Shinzo Abe Is Resigning: What Does This Mean for North Korea?

August 30, 2020 Topic: Security Region: Asia Blog Brand: Korea Watch Tags: North KoreaShinzo AbeKim Jong-unDPRKJapan

Shinzo Abe Is Resigning: What Does This Mean for North Korea?

This much seems clear: Even as Japan's political landscape stands on the cusp of seismic changes, the long-sought window of opportunity for a diplomatic ‘reset’ between Japan and North Korea remains elusive.

Japanese Prime Minister Shinzo Abe has resigned, announcing his intention to step down at a press conference in Tokyo late last week. Abe’s imminent departure leaves open a wide range of questions regarding Japan’s foreign policy direction, including the future of Japan’s uneasy relationship with North Korea and Tokyo’s broader role in the ongoing Korean conflict.

The most immediate issue raised by Abe’s departure is the fate of the Japanese citizens who were abducted by North Korean agents between the late 1970s and early 1980s. Tokyo suspects that hundreds of Japanese citizens were kidnapped by Pyongyang over the prior decades, but only 17 such cases were formally recognized by the Japanese government. Abe described the abductees’ safe return as his “life’s work,” making it a top national security priority in subsequent talks with Pyongyang. Abe’s efforts appeared to bear fruit in 2002, when DPRK agreed to return five Japanese citizens. But despite North Korea’s promise to investigate the state of the twelve remaining abductees, no other Japanese nationals were ever returned.

Abe labeled his failure to resolve the abductee issue as one of the biggest regrets of his eight-year-long tenure. A diplomat told The Japan Times that North Korean leader Kim Jong-Un is  “interested in whether the next Japanese prime minister will stick to the issue like Abe.” The matter is closed as far as Pyongyang--which insists that eight of the abductees are dead and the remaining four never entered North Korea-- is concerned. Still, the degree of severity with which the next Prime Minister continues to press the issue will set the tone of Japan-North Korea talks over the coming years.

Perhaps the most vivid aspect of Abe’s foreign policy legacy is his gradual transition away from the strictly defined Japanese pacifism of prior decades to a more proactive and militarily robust understanding of Japan’s security interests. A core feature of Abe’s ambitious defense reorientation is a hard policy line against North Korean weapon testing. Japan has long been a leading advocate for maintaining and strengthening the international sanctions regime arrayed against the DPRK; Abe’s focus on punitive measures to induce changes in Pyongyang’s behavior conjures a stark contrast to South Korean President’s Moon Jae-In’s more conciliatory approach of working with DPRK in the hope of striking a deal on denuclearization.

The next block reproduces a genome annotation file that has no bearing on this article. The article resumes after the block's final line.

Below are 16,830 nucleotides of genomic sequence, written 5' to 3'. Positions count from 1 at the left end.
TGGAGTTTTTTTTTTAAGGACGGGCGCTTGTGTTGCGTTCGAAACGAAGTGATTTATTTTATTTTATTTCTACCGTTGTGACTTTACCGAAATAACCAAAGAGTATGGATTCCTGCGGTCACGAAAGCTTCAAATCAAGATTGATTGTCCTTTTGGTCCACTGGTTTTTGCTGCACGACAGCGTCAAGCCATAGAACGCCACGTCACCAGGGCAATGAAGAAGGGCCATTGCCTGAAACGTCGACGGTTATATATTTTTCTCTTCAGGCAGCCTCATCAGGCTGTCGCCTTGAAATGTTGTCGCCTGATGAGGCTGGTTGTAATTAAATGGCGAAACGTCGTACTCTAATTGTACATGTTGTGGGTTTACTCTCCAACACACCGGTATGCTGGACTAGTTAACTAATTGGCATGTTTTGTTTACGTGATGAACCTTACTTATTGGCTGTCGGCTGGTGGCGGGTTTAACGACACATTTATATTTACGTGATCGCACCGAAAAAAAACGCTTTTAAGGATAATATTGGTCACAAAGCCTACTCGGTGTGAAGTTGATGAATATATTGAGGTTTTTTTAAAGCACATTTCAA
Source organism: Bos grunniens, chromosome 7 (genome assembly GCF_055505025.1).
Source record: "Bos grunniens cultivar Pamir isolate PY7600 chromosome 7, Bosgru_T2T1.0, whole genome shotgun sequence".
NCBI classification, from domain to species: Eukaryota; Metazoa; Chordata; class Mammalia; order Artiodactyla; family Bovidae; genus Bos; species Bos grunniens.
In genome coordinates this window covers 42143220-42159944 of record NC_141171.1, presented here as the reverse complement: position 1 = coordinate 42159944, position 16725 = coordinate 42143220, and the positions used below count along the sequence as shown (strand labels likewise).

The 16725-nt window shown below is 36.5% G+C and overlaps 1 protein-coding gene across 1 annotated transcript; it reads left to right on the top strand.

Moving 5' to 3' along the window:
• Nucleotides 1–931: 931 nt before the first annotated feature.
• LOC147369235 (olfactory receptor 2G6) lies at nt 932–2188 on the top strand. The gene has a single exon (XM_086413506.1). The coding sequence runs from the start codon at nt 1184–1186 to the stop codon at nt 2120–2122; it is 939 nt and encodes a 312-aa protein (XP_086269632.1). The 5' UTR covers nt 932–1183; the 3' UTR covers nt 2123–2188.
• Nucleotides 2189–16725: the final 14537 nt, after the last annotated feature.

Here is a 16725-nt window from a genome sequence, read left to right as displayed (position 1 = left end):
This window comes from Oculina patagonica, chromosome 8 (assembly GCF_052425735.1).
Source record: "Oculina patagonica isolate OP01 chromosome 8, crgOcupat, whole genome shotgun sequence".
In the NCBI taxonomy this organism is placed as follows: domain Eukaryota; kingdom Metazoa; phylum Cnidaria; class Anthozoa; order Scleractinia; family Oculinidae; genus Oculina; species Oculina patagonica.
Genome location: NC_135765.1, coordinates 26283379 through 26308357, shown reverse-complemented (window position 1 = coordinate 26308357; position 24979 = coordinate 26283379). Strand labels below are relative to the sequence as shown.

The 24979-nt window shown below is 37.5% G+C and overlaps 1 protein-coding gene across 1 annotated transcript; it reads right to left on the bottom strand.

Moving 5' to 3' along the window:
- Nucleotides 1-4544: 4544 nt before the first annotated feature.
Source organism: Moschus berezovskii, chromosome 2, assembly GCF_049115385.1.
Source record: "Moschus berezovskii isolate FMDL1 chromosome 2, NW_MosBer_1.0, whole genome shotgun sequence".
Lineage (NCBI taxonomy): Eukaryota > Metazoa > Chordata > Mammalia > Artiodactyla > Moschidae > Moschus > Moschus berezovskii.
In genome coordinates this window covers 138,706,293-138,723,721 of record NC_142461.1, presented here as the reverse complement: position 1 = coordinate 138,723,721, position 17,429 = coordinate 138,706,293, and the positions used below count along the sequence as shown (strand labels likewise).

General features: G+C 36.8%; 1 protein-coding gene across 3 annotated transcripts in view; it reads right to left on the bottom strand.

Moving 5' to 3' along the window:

Given his dogged efforts to corral international sanctions against North Korea, it is hardly surprising that Abe has earned the singular loathing of Pyongyang; in response to Tokyo’s protestations over a November 2019 North Korean missile test by Japan’s waters, DPRK’s state media lambasted Abe as an “imbecile and political dwarf.” Earlier that year, North Korea remarked on Japan’s “wicked character” and the “loathsome words” of its “weasel-faced” foreign minister whilst turning down Abe’s offer for a Singapore-style summit without preconditions. More recently, Abe’s government has taken the unprecedented step of suggesting the need to consider preemptive strike options to address the increasingly sophisticated North Korean missile threat.

Over the past decade, Abe has transformed Japan into an increasingly assertive regional power. He has accomplished this while not only preserving, but cultivating and expanding Japan’s longstanding post-war security alliance with the US. The prospect of a militarily resurgent, Washington-aligned Japan has placed Tokyo and Pyongyang on a geopolitical collision course, sparking an openly antagonistic relationship that continues to alternate between prolonged standstill and bitter confrontation. It is unclear if Abe’s departure can meaningfully shift this dynamic, as even a less hawkish successor will remain bound by the harsh security realities confronting the present government.

Even as Japan's political landscape stands on the cusp of seismic changes, the long-sought window of opportunity for a diplomatic ‘reset’ between Japan and North Korea remains elusive.

Mark Episkopos is a frequent contributor to The National Interest and serves as a research assistant at the Center for the National Interest. Mark is also a PhD student in History at American University.

Image: Reuters.